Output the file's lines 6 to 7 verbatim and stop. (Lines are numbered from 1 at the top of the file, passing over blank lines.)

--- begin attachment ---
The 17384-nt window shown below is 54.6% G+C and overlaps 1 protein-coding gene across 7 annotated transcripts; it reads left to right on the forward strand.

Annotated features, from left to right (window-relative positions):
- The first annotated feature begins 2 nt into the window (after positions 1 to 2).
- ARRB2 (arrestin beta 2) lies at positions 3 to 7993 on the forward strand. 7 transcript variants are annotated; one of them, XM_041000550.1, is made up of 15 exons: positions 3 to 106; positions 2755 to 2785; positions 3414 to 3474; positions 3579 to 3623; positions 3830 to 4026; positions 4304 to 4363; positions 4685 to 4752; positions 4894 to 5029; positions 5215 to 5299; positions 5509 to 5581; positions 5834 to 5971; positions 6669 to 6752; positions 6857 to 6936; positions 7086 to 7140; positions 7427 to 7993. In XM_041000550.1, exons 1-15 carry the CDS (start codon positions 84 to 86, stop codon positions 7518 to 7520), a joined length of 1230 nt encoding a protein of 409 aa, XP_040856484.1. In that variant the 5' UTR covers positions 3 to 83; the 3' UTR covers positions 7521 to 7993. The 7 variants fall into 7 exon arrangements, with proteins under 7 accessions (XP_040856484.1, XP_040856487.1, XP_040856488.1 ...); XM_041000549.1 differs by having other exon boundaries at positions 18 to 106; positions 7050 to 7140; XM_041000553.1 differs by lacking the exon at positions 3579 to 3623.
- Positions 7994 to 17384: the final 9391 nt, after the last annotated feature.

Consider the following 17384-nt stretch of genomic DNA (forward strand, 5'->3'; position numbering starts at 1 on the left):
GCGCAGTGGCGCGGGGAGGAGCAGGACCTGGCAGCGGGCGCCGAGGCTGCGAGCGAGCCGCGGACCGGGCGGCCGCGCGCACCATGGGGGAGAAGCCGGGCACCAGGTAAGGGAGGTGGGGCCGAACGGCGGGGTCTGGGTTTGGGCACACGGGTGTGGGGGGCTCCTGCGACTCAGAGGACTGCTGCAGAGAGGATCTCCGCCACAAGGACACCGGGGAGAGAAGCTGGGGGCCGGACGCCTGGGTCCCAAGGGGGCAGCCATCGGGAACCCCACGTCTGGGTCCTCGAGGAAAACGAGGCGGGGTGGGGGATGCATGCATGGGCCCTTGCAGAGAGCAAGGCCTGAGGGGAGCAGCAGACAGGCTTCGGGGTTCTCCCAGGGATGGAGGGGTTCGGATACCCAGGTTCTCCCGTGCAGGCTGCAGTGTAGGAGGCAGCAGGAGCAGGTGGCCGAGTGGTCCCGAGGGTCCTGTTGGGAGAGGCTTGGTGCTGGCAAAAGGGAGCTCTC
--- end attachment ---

Consider the following 17384-nt stretch of genomic DNA (forward strand, 5'->3'; position numbering starts at 1 on the left):
GCGCAGTGGCGCGGGGAGGAGCAGGACCTGGCAGCGGGCGCCGAGGCTGCGAGCGAGCCGCGGACCGGGCGGCCGCGCGCACCATGGGGGAGAAGCCGGGCACCAGGTAAGGGAGGTGGGGCCGAACGGCGGGGTCTGGGTTTGGGCACACGGGTGTGGGGGGCTCCTGCGACTCAGAGGACTGCTGCAGAGAGGATCTCCGCCACAAGGACACCGGGGAGAGAAGCTGGGGGCCGGACGCCTGGGTCCCAAGGGGGCAGCCATCGGGAACCCCACGTCTGGGTCCTCGAGGAAAACGAGGCGGGGTGGGGGATGCATGCATGGGCCCTTGCAGAGAGCAAGGCCTGAGGGGAGCAGCAGACAGGCTTCGGGGTTCTCCCAGGGATGGAGGGGTTCGGATACCCAGGTTCTCCCGTGCAGGCTGCAGTGTAGGAGGCAGCAGGAGCAGGTGGCCGAGTGGTCCCGAGGGTCCTGTTGGGAGAGGCTTGGTGCTGGCAAAAGGGAGCTCTC